Say in ain't so, Flo

Flo Tract has shepherded thousands through the University's residences. / Photo: Claudio Calligaris
Flo Tracy has shepherded thousands through the University's residences. / Photo: Claudio Calligaris

Flo Tracy, McGill’s beloved Director of Residences, retires

By Pascal Zamprelli

Last spring, a McGill intramural hockey team known as the Flo Tracys was getting ready for the last game of what had been up until then a winless season. But there was something special in the air that night. The team rallied for its first victory, finally able to dedicate a win to the woman in the crowd who had inspired their moniker.

But just how do you get a student hockey team named after you?

If you talk to anyone who has worked at, lived in, or knows anything about a McGill residence, they know who Flo Tracy is. Having spent 28 years as Director of Residences, Tracy has become a living legend for many on campus, and for the thousands of students whose lives she has touched.

Now, after 40 years at McGill (she started out as a nurse in McGill’s student health service before moving on to residences), Tracy is retiring, and the McGill community is both celebrating her career and already feeling a sense of loss about the impending departure of a valuable and beloved individual.

“Everything,” answered Tracy before the question “What will you miss most?” is completed. “The people, that’s the big thing. I will certainly miss the relationships. Yet I’m taking with me such beautiful memories that will warm my heart for a long time.”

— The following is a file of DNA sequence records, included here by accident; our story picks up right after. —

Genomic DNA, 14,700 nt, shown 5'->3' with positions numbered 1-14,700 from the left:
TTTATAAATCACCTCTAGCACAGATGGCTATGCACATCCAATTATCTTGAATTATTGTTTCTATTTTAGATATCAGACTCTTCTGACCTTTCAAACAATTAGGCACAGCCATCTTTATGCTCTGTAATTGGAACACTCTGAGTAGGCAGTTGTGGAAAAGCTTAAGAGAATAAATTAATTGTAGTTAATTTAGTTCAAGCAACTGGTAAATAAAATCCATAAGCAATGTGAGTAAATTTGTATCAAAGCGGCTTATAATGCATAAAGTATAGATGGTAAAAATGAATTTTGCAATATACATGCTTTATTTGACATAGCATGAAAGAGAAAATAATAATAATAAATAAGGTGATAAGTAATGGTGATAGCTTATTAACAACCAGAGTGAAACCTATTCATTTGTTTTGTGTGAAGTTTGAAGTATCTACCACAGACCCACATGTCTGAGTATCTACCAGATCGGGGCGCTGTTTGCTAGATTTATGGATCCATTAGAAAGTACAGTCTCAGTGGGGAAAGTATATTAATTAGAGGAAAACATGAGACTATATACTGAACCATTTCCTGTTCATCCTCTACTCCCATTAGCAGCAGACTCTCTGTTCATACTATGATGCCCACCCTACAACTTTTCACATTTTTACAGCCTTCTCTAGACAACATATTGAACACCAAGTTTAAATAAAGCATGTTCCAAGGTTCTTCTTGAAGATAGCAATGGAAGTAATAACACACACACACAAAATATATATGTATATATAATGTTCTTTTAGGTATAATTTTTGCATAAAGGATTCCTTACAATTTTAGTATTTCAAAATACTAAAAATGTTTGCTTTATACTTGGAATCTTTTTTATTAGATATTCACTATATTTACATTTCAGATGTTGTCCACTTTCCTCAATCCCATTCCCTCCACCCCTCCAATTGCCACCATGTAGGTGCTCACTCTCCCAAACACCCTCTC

And she will be sorely missed herself, as evidenced by the events held in her honour last week, including a big send-off where the establishment of the Flo Tracy Community Service Award was announced.

As Director of Residences, Tracy was responsible for maintaining the buildings, which range from “old to very old,” but it is her work with respect to what goes on in those buildings – the “development of the student outside of the classroom” – that came to define her career.

Tracy strove to instill a sense of respect in every student and staff member as soon as they arrived. She mentored countless students over the years, helping them cope with the pressures to succeed and offering valued advice and perspective. “Be productive,” she would tell them, which she doesn’t equate to fast-tracking a degree, but rather to finding ways to “grow and learn and contribute to society.”

Tracy emphasized, though, that there is much the students have taught her as well. “I learned to just be positive,” she said, “because young people aren’t cynical. They’re idealistic, they’re positive, they’re happy, and that rubs off.”

With about 2,700 such idealists a year under her watch, Tracy has learned to become a good listener. “What’s worked for me really is working with the individual – understanding the position that you’re dealing with at the time – understanding the person and understanding the circumstances. It’s about making decisions with integrity, but understanding that there are no set answers.”

After nearly three decades “on the ground” helping shepherd young adults through one of the most uncertain times of their lives, Tracy clearly understands the importance of the job she’s held. She leaves behind tens of thousands of grateful students and a staff that has come to routinely ask themselves, when faced with difficult situations, “What would Flo do?”

On that note, she has a few words of advice for her successor: “Get to know the people that you’re working with as individuals, because then you can understand what their issues are and where they’re coming from.”

And one more thing: “Enjoy the experience.”